“Fetal Cell Microchimerism and Female Autoimmune Diseases”
Definition: is the presence of a small number of cells that originate from another individual and are therefore genetically distinct from the cells of the host individual. This phenomenon may be related to certain types of autoimmune diseases1 .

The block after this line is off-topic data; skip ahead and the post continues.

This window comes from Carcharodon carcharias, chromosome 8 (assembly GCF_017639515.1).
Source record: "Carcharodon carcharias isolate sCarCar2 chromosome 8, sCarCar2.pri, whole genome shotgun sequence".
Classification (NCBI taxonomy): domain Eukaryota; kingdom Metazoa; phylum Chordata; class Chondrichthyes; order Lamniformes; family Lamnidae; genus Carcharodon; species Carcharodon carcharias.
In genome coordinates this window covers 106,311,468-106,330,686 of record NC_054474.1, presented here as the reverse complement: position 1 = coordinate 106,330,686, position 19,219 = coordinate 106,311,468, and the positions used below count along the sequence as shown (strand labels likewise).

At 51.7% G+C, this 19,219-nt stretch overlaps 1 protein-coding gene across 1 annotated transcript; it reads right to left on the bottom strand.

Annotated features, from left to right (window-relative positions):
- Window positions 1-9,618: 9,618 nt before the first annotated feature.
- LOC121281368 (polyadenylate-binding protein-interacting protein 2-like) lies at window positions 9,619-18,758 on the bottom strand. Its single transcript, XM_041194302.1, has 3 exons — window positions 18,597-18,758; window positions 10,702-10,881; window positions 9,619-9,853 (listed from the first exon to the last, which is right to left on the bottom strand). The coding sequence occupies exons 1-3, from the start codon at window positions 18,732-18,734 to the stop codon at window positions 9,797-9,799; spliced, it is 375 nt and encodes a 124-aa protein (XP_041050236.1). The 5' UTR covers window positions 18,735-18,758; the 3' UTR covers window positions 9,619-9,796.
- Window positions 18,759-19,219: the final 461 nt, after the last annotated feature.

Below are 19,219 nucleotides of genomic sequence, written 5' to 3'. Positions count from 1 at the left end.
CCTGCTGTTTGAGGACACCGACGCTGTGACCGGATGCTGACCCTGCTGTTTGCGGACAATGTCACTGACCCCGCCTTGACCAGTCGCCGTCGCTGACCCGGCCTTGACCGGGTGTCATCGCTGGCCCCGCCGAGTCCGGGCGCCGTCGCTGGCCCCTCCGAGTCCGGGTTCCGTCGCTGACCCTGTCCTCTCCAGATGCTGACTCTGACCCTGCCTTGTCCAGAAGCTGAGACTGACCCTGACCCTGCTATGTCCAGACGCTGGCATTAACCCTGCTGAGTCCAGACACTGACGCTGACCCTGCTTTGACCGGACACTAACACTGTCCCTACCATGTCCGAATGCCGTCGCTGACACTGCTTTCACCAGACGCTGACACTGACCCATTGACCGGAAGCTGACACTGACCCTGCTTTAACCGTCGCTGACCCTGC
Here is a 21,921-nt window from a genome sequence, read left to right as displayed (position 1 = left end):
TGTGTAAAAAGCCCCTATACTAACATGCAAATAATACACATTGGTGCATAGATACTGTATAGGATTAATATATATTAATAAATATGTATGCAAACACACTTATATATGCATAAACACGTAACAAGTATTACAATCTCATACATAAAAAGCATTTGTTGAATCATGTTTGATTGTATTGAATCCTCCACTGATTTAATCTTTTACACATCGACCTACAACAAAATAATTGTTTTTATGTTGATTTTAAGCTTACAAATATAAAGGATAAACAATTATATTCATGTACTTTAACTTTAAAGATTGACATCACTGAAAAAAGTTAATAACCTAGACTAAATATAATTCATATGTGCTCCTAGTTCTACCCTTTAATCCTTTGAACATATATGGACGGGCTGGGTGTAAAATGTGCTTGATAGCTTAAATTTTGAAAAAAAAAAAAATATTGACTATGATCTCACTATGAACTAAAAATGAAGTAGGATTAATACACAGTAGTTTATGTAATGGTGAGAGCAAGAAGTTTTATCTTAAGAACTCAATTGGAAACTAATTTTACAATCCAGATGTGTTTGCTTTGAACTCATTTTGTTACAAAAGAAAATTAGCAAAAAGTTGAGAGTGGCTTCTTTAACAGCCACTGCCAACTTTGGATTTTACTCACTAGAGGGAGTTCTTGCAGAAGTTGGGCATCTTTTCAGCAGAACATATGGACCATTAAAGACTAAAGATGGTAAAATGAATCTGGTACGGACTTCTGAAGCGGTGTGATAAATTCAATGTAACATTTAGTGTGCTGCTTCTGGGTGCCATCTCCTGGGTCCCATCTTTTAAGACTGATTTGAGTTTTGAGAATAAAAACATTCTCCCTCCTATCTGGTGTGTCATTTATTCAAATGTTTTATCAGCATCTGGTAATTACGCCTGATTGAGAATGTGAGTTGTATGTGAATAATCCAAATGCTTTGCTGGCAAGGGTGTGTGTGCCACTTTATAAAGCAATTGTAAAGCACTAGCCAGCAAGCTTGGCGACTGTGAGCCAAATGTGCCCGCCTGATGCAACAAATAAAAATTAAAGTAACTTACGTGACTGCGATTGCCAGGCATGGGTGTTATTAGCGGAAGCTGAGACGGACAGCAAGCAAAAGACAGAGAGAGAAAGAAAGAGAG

Microchimerism is the presence of a small number of non-host stem cells originate from another individual. The most common source of microchimerism is pregnancy. During pregnancy, bidirectional trafficking of hematopoietic cells occurs through the placenta and these microchimeric cells persist for decades after childbirth. A possible role of microchimerism in the pathogenesis of some but not all autoimmune diseases has been suggested by recent studies. Contradictory reports exist regarding HLA allelic associations with persistent T lymphocyte microchimerism. Although much of the focus of past studies has been on microchimerism in the effector arm of the immune system, increasing evidence suggests that microchimeric cells may differentiate into many lineages in different tissues raising additional possible roles for these cells. The possibility of microchimerism in many organs should induce an exploration of how persistent mixtures of cells of different genetic backgrounds throughout the body may influence diverse physiologic processes during life